03-19-2010, 02:37 PM
My two cents' worth:

- Do something completely different
- Time to read and look at books and paintings since you are not in a creative mood
- Create something simple and you know you will succeed with no expectations at all to build up your confidence again

Sometimes my plan for a painting is too daunting because I was overestimating myself or trying too hard, I tend to heap more hope and aspirations on it and thus, I feel stressed when I should be enjoying or relaxing doing something I love??!!! How silly is that??

03-20-2010, 07:35 AM
Lisa.. .....this has happened to me so often over many years I hardly notice it any more... but I have found, with both myself and observing others, that Charlie's observation is very often true

Lisa, you may be in that dip right before taking a quantum leap. Quite possible. The 'only' thing you'd need to do if that is the case, is to work and think through it. Experiment, and allow yourself to do stinkers, and the breakthrough will come.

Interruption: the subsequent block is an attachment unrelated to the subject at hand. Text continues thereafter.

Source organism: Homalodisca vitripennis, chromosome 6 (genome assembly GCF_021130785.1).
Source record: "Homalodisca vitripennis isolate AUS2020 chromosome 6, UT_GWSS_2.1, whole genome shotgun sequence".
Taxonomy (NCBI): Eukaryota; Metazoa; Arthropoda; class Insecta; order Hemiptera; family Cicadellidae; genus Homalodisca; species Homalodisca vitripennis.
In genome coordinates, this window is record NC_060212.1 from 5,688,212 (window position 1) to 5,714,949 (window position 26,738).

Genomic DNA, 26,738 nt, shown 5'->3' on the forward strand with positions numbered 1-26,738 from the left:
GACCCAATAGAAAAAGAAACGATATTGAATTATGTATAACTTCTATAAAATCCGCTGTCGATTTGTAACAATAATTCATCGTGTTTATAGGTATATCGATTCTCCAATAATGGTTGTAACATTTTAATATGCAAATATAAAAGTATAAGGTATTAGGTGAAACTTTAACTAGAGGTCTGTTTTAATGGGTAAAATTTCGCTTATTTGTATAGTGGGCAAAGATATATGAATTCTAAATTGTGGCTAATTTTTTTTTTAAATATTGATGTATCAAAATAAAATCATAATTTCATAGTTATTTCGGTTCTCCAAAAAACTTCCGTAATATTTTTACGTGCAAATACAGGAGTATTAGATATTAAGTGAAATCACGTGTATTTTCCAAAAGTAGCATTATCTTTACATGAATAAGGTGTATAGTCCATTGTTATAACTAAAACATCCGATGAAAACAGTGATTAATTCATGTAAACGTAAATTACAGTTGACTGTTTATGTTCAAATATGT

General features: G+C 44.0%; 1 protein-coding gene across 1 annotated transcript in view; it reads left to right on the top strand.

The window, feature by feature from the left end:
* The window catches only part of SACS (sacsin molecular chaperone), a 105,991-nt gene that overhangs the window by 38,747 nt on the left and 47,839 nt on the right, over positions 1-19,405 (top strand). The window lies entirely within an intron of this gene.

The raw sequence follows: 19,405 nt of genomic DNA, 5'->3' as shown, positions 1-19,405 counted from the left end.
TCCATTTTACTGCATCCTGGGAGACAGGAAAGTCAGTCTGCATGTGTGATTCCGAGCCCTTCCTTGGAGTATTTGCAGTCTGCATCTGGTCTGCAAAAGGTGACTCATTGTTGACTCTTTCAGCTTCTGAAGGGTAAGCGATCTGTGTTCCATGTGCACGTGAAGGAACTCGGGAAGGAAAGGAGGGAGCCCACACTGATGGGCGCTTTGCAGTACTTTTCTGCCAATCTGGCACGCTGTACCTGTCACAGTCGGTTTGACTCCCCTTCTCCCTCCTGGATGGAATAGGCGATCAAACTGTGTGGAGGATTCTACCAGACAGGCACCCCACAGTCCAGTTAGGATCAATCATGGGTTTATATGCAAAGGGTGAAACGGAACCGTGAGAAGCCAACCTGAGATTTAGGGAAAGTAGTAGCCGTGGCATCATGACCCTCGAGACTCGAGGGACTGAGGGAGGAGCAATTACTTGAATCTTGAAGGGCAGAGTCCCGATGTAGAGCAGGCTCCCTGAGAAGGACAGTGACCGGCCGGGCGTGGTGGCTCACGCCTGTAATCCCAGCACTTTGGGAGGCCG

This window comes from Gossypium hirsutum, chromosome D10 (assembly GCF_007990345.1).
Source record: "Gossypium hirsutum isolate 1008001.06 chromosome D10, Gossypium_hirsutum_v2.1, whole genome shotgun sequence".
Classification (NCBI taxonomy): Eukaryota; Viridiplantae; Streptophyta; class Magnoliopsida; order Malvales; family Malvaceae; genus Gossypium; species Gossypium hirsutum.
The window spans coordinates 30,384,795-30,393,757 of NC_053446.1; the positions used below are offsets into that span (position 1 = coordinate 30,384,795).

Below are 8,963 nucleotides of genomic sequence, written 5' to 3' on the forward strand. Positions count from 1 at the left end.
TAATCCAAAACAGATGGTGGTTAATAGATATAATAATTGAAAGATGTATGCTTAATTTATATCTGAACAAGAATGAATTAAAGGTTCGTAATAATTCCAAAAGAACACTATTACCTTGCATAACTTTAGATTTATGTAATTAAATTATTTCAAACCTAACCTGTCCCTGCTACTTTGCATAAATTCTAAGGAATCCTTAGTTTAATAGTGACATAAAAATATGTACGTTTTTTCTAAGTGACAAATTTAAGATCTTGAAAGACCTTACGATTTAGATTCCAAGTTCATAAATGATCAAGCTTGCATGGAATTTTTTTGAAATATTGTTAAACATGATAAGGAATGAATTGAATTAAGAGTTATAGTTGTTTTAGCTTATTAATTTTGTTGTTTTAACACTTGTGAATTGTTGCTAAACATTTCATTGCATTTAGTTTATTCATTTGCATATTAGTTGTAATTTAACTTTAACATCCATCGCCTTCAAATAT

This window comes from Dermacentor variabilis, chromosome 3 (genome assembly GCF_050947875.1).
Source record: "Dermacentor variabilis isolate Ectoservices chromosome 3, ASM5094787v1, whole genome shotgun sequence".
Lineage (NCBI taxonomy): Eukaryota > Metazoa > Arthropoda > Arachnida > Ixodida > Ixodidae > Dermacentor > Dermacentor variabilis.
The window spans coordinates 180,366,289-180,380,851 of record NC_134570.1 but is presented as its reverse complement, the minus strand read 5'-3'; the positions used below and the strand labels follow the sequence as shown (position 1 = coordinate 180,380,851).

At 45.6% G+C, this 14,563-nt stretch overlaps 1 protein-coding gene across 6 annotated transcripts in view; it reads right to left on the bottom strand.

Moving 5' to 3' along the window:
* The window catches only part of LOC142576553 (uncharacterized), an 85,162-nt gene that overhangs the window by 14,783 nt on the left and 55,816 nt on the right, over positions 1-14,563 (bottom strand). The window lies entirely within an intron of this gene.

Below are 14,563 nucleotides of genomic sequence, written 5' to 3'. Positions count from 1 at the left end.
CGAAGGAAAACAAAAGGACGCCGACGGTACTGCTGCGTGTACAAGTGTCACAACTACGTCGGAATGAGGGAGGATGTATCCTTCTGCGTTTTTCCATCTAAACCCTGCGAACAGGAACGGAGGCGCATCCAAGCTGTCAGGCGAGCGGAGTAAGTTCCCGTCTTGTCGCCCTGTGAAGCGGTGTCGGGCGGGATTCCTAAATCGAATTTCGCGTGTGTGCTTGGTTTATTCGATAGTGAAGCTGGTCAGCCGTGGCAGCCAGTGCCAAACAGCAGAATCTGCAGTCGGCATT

This happens so often before the leap. Tossing out the idea as something to consider.


.. though I rarely work through it with painting....... but expend my creative energy elsewhere.. the garden , upholstery, decorating.......then when I return from the break find something has indeed 'happened' positively.

I cannot 'Work Through' the phase in a painterly way ..... I just get more and more and more frustrated and unhappy....... my dissatisfaction reaching an unmanageable pitch......but I do endlessly buy and read Art books....... the sort that show how other painters tackle their work when they are good writers - that's important as I seem to go left brained for a bit...........I'm too impatient to go back to basics or follow step-by-steps.... or try a new medium from scratch !!

I now go with the non-flow..... !!!!

Hope you find your own successful way through it..... the one thing I CAN say for sure is you WILL find your way out the other side...... however long it takes...

[I hate to tell you but some of my blocks have gone on for many months .... even years!]